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    ABSTRACT: This paper presents a fully integrated power management and sensing microsystem that harvests solar energy from a micro-power photovoltaic module for autonomous operation of a miniaturized hydrogen sensor. In order to measure H2 concentration, conductance change of a miniaturized palladium nanowire sensor is measured and converted to a 13-bit digital value using a fully integrated sensor interface circuit. As these nanowires have temperature cross-sensitivity, temperature is also measured using an integrated temperature sensor for further calibration of the gas sensor. Measurement results are transmitted to the base station, using an external wireless data transceiver. A fully integrated solar energy harvester stores the harvested energy in a rechargeable NiMH microbattery. As the harvested solar energy varies considerably in different lighting conditions, the power consumption and performance of the sensor is reconfigured according to the harvested solar energy, to guarantee autonomous operation of the sensor. For this purpose, the proposed energy-efficient power management circuit dynamically reconfigures the operating frequency of digital circuits and the bias currents of analog circuits. The fully integrated power management and sensor interface circuits have been implemented in a 0.18 μm CMOS process with a core area of 0.25 mm2. This circuit operates with a low supply voltage in the 0.9---1.5 V range. When operating at its highest performance, the power management circuit features a low power consumption of less than 300 nW and the whole sensor consumes 14.1 μA.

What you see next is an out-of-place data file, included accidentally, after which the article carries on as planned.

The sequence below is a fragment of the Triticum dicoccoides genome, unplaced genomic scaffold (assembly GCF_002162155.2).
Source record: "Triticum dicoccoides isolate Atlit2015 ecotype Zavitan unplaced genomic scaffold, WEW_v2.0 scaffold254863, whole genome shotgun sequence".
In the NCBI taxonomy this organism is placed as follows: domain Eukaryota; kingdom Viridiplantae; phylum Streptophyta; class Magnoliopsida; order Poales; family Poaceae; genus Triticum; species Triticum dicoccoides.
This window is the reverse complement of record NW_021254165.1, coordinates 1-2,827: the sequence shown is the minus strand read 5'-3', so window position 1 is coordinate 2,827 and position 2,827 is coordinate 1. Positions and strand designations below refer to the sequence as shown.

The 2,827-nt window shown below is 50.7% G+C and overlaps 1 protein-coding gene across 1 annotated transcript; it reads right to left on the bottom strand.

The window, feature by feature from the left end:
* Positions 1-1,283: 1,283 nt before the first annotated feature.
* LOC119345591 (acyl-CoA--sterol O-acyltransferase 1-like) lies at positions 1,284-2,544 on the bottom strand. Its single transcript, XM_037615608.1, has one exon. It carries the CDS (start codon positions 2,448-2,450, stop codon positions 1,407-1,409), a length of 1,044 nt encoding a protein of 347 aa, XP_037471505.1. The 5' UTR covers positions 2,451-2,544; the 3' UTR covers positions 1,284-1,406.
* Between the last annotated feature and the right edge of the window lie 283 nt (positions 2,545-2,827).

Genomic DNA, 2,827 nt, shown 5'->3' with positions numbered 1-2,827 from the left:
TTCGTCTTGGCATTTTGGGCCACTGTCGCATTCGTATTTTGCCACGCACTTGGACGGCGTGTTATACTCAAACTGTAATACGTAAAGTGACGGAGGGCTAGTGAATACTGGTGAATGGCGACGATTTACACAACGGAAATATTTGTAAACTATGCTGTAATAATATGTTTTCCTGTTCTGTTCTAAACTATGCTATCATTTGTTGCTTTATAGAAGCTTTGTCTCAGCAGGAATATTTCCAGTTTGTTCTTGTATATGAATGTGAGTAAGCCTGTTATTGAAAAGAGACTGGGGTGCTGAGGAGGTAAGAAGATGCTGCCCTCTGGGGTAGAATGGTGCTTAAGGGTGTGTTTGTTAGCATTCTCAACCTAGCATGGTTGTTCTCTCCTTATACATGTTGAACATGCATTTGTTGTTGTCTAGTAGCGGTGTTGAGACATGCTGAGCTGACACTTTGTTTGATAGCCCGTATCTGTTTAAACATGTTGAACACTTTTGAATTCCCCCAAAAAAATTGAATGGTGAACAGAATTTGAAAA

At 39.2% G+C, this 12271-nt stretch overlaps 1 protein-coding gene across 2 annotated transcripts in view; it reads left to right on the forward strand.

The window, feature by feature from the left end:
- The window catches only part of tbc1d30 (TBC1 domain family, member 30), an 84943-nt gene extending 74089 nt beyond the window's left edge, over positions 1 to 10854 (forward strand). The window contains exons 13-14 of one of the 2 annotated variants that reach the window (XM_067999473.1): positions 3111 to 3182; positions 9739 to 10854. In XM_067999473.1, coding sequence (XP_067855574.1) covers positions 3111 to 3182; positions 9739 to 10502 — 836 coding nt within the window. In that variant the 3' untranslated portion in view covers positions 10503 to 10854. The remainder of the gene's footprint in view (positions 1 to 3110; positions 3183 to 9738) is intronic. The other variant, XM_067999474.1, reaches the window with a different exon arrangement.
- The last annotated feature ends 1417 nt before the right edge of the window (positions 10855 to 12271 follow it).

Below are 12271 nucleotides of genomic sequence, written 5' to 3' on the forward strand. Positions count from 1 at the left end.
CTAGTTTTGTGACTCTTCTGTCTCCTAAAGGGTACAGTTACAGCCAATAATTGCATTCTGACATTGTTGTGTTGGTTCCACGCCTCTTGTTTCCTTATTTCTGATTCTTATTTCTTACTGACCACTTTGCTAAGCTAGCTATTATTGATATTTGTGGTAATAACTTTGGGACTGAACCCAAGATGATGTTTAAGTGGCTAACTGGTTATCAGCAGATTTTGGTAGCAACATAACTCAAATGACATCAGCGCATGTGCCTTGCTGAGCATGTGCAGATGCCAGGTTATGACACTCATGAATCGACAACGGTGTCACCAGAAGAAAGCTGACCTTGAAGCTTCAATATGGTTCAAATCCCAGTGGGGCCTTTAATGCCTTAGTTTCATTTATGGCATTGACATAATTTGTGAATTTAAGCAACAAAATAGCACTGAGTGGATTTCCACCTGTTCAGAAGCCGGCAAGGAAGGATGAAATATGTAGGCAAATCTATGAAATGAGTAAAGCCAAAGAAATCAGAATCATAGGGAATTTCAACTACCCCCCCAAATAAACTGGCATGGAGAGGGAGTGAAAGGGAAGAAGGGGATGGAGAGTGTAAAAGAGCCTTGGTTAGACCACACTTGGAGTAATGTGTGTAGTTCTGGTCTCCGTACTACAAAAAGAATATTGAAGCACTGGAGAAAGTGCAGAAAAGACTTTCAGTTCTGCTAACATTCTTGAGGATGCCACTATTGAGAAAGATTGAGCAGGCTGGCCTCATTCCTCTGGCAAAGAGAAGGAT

Analog Integrated Circuits and Signal Processing 11/2013; 77(2):155-168. DOI:10.1007/s10470-013-0138-3 · 0.40 Impact Factor
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    ABSTRACT: This paper presents a fully analog demonstrator based on power system emulation for high-speed power system stability analysis. A benchmark using a fixed two-machine topology has been implemented. The characteristics of the emulated components (i.e., generators and transmission lines) are reprogrammable and short circuits can be emulated at different distances from the generator. This first realization is limited to transient stability analysis, as the main focus during design was put on computation speed. Indeed, the emulated phenomena are 10 000 times faster than real time. Moreover the authors aim to emphasize that such highly dedicated computation architectures are not only competitive in terms of speed, but also in terms of modularity.
    IEEE Transactions on Power Systems 11/2013; 28(4):4218-4227. DOI:10.1109/TPWRS.2013.2259185 · 3.53 Impact Factor

Publication Stats

591 Citations
87.82 Total Impact Points

Institutions

  • 2002–2014
    • École Polytechnique Fédérale de Lausanne
      • • Industrial Electronics Laboratory
      • • Institute of Electrical Engineering
      Lausanne, Vaud, Switzerland
  • 1990–2013
    • Eawag: Das Wasserforschungs-Institut des ETH-Bereichs
      Duebendorf, Zurich, Switzerland
  • 2008–2011
    • CERN
      Genève, Geneva, Switzerland
  • 2010
    • École Polytechnique
      Paliseau, Île-de-France, France
  • 2004
    • Politecnico di Bari
      Bari, Apulia, Italy